I use this example intentionally to show that the freeze response, like all stress responses, happen to all humans, regardless of your position in an organization. You can freeze when taking coffee orders or when delivering a speech. Overwhelm is overwhelm. 

It can also look different for different people. For instance, a parent and therapist I follow was recently discussing this exact issue but referred to it as “faint.” That piqued my interest especially as a potential manifestation of the freeze response in a literal way. You aren’t literally paralyzed if you are in a freeze response, though you may feel unable to move forward. Fainting due to overwhelm could be your body’s reaction to a freeze response. Though this is certainly a more uncommon physical manifestation, it’s worth mentioning as well.

Now that we have a fuller understanding of how freeze can look, let’s explore what we can do to help ourselves work through it in the future.

Strategies for Moving Forward

Recall that executive, the one who felt herself freeze after her part of the presentation? A lovely part of that story is that she sort of knew that might happen. That awareness is the absolute first step. Knowing when we’re nearing a stress response, or identifying situations in which a stress response might come up easily for us, is the foundation from which we can choose another path.

With that in mind, ask yourself if you’re prone to the freeze response. If you are, here are some strategies that might help:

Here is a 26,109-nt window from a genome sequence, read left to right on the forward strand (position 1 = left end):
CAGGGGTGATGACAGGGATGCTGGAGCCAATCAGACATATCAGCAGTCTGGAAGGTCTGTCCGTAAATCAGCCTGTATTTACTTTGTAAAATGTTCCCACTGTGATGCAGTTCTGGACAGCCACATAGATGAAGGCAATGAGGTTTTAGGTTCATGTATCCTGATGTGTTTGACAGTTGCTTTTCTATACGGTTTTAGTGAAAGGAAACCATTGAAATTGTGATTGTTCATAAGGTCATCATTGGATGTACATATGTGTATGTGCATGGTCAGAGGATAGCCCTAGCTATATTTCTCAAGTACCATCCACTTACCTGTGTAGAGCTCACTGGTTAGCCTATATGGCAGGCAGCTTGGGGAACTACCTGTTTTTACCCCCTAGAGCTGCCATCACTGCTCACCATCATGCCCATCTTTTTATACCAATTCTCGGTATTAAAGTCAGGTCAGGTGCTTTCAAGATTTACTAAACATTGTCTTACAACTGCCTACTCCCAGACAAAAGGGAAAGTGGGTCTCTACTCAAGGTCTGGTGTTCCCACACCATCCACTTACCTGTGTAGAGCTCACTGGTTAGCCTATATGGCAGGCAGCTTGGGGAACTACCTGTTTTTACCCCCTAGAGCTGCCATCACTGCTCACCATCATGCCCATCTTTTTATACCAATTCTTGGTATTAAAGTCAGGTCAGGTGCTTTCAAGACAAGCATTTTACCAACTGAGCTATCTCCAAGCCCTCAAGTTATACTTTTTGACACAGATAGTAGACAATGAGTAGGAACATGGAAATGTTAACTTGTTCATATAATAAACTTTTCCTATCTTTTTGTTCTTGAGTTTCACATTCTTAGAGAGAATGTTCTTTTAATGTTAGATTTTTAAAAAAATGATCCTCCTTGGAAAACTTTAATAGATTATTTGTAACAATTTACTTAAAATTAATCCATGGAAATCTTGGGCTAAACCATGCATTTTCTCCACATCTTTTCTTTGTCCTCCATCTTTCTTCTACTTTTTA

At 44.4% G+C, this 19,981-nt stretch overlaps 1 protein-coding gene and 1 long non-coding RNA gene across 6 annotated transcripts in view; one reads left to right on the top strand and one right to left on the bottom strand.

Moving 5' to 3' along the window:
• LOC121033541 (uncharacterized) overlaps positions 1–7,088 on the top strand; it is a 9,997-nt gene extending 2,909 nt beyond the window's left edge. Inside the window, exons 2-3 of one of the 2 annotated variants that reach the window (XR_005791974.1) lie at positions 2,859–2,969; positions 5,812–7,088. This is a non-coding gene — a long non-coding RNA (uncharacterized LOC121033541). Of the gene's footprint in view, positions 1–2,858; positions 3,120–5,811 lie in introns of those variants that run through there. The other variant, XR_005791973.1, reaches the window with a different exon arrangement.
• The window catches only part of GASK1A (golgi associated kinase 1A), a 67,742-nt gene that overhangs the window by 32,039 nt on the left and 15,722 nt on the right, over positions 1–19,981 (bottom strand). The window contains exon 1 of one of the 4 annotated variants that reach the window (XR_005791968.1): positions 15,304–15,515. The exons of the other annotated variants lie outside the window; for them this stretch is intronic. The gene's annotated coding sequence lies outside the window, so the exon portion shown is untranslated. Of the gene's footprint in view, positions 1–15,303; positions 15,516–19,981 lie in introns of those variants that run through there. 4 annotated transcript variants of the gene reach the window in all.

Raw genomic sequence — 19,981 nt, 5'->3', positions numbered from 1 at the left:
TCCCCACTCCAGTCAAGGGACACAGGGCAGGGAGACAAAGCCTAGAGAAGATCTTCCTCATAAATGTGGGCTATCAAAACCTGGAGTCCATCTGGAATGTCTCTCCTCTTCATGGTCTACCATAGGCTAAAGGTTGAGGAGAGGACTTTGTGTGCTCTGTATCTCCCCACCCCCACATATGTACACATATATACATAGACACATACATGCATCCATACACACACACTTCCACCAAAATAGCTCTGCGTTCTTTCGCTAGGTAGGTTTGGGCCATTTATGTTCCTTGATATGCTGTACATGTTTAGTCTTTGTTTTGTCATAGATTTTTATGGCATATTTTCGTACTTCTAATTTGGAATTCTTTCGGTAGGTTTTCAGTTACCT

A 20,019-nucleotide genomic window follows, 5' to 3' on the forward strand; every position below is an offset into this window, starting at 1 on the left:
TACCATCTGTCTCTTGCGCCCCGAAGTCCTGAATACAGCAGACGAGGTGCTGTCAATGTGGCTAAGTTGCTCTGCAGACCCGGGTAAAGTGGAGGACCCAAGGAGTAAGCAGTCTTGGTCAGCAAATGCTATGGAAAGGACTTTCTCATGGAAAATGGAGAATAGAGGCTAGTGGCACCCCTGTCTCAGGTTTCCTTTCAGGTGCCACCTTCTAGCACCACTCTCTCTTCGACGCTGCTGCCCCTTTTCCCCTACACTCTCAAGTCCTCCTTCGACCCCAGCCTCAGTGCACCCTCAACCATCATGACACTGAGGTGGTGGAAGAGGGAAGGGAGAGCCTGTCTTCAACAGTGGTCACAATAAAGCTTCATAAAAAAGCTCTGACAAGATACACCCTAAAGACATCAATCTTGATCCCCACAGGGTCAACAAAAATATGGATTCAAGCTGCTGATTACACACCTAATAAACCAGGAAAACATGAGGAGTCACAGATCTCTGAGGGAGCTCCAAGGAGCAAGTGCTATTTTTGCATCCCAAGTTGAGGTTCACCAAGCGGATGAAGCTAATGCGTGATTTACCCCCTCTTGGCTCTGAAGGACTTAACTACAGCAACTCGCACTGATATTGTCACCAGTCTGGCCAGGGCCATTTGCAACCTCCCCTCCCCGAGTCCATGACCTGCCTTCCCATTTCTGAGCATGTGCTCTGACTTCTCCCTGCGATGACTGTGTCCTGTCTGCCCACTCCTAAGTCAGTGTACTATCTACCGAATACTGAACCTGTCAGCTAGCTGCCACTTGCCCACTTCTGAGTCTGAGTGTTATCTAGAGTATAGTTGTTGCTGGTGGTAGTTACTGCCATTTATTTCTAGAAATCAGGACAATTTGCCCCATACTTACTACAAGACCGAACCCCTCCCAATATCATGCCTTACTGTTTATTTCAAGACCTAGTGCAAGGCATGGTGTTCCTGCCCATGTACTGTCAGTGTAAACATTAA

• Anticipate, don’t fixate. A core component of the freeze response is the shut down, the slowness. We’re not capable of coming up with new ideas in those moments. But what if you already had the ideas saved? If you anticipate someone is going to make cuts to your department, or if you have a feeling an interaction is going to get tricky at work or at home, think of the top two or three things that might happen in the moment. What would you say? What would you do? You can even write these down. Doing a little pre-work can give us a folder of ideas from which we can pull in the moment, keeping us checked-in instead of checked-out. This is critical because when we’re in those uncomfortable moments, we can tell ourselves: this is going one of the ways I thought it was going to go. I’ve practiced and am mentally prepared for this. I know at least a couple of things I want to say here, or at least the main points I want to make. I’m not without a paddle. Think of it like downloading a show before you get on the plane. It’s ready for you when you need it, no extra thought or steps required. Be careful not to ruminate or fixate, though, and create more anxiety in the situations you imagine, though. Trust yourself, and keep it simple. Download the show, and try to make the most of your flight.